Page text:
Town-class destroyer

Not to be confused with Town-class cruiser.
HMS Leamington
Class overview
Name: Town class
Builders: Various
Built: 1917–20
In commission: 1940–47 (RN)
Completed: 50
Lost: 10
Retired: 40 scrapped
Preserved: 0
General characteristics
Type: Destroyer
Displacement: 1,020 to 1,190 tons[1]
Length: 314 ft 4.5 in (95.822 m)
Beam: 30 ft 11.25 in (9.4298 m)
Draught: 9 ft (2.7 m)
  • 4 × 300 psi (20 atm) unsuperheated Boilers[2]
  • 2 geared turbines[2]
Speed: 30–35 knots (56–65 km/h; 35–40 mph)[2]
Complement: 146 officers and enlisted

The Town-class destroyers were a group of destroyers transferred from the United States Navy to the Royal Navy and the Royal Canadian Navy in exchange for military bases in the Bahamas and elsewhere, as outlined in the Destroyers for Bases Agreement between Britain and United States, signed on 2 September 1940. They were known as "four-pipers" or "four-stackers" because they had four smokestacks (funnels). Later classes of destroyers typically had one or two.

Some went to the Royal Canadian Navy at the outset. Others went on to the Royal Norwegian Navy, the Royal Netherlands Navy, and the Soviet Navy after serving with the Royal Navy. Although given a set of names by the Commonwealth navies that suggested they were one class they actually came from three classes of destroyer: Caldwell, Wickes, and Clemson. Town class refers to the Admiralty renaming these ships after towns common to the United States and the British Commonwealth.[3] Ships initially commissioned into the Royal Canadian Navy, however, followed the Canadian practice of giving destroyers the names of Canadian rivers. The rivers selected for the Town class were on the border between Canada and the United States, with the exception of the Nova Scotia river sharing the name of the United States Naval Academy location.[4]

One of the Towns achieved lasting fame: HMS Campbeltown (ex-USS Buchanan). In the Commando raid Operation Chariot, Campbeltown, fitted with a large demolition charge, rammed the Normandie Lock at Saint-Nazaire, France. The charge detonated on 29 March 1942, breaching the drydock and destroying Campbeltown, thus destroying the only drydock on the Atlantic coast capable of accepting the German battleship Tirpitz. This exploit was depicted in the 1950 Trevor Howard film The Gift Horse, which starred HMS Leamington (ex-USS Twiggs) after her return from service in Russia.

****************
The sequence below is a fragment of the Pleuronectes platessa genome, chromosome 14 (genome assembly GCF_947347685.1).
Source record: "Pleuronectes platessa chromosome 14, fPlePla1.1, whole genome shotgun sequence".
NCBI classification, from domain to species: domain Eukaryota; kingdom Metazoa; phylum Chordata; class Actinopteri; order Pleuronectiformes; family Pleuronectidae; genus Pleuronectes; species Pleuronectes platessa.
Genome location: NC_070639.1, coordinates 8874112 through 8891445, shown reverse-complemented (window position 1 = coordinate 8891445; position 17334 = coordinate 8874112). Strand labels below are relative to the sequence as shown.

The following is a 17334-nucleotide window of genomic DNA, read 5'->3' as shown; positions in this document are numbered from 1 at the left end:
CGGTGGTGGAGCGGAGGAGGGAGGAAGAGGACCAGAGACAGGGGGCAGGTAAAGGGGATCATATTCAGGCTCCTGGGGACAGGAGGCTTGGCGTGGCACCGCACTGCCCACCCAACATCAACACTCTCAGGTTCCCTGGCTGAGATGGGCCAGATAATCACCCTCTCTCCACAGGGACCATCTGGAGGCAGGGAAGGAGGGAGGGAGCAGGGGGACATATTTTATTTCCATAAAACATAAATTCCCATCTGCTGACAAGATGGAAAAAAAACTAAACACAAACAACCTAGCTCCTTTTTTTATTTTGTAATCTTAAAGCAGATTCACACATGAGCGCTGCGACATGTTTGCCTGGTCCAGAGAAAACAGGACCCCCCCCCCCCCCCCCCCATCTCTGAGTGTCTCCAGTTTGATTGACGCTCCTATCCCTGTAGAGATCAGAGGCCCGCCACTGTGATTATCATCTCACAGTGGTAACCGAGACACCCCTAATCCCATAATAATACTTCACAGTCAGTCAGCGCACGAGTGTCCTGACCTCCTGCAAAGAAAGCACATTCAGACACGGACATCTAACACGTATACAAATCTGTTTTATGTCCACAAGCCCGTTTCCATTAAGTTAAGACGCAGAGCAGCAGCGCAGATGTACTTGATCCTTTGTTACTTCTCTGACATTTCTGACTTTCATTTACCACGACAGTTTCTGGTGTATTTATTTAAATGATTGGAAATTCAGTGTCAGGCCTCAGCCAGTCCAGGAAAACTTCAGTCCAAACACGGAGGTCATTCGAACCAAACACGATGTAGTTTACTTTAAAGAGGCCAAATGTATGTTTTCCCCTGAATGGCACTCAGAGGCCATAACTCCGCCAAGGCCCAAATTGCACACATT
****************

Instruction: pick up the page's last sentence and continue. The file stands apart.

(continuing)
Roughly contemporaneous to the British V and W-class destroyers they were not much liked by their new crews. They were uncomfortable and wet, working badly in a seaway. Their hull lines were rather narrow and 'herring-gutted' which gave them a vicious roll. The officers didn't like the way they handled either, since they had been built with propellers that turned the same way (2-screw ships normally have the shafts turning in opposite directions as the direction of rotation has effects on the rudder and the whole ship when manoeuvring, especially when coming alongside), so these were as awkward to handle as single-screw ships. Their turning circle was enormous, as big as most Royal Navy battleships, making them difficult to use in a submarine hunt which demanded tight manoeuvres, compounded by unreliable "chain and cog" steering gear laid across the main deck. They also had fully enclosed bridges which caused problems with reflections in the glass at night. Despite their disadvantages they performed vital duties escorting convoys in the Atlantic at a time when the U-boats, operating from newly acquired bases on the Atlantic coast of France were becoming an increasingly serious threat to British shipping.

The original armament was four 4-inch (102 mm) guns,[5] one 3-inch (76 mm) anti-aircraft gun, and twelve torpedo tubes.[6] On the Wickes class, the 4-inch gun placement was one gun in a shield on the forecastle, one on the quarterdeck and one each side on a platform between the number 2 and number 3 funnels. The Admiralty promptly removed one of the 4-inch guns and six torpedo tubes to improve stability.[7] Twenty-three of the class had further armament reductions for anti-submarine escort of trade convoys.[8] Two of the remaining 4-inch guns and three of the remaining torpedo tubes were removed to allow increased depth charge stowage and installation of Hedgehog anti-submarine mortar system.[8]

Ships by United States Navy class

Caldwell-class destroyers

Wickes-class destroyers

Clemson-class destroyers

Ships by World War II navy

Royal Canadian Navy

(RCN: loaned from the Royal Navy)

Royal Navy

Royal Netherlands Navy

Royal Norwegian Navy

Soviet Navy


  1. Lenton&Colledge 1968 pp.88–92
  2. 1 2 3 4 Thomas, Donald I., CAPT USN "Recommissioning Destroyers, 1939 Style" United States Naval Institute Proceedings September 1979 p.71
  3. 1 2 3 Lenton&Colledge 1968 p.80
  4. Milner 1985 p.23
  5. Campbell 1985 p.143
  6. Silverstone 1968 p.103
  7. Lenton&Colledge 1968 pp.80
  8. 1 2 Lenton&Colledge 1968 pp.80&90–92


Wikimedia Commons has media related to Town class destroyers.
This article is issued from Wikipedia - version of the 11/6/2016. The text is available under the Creative Commons Attribution/Share Alike but additional terms may apply for the media files.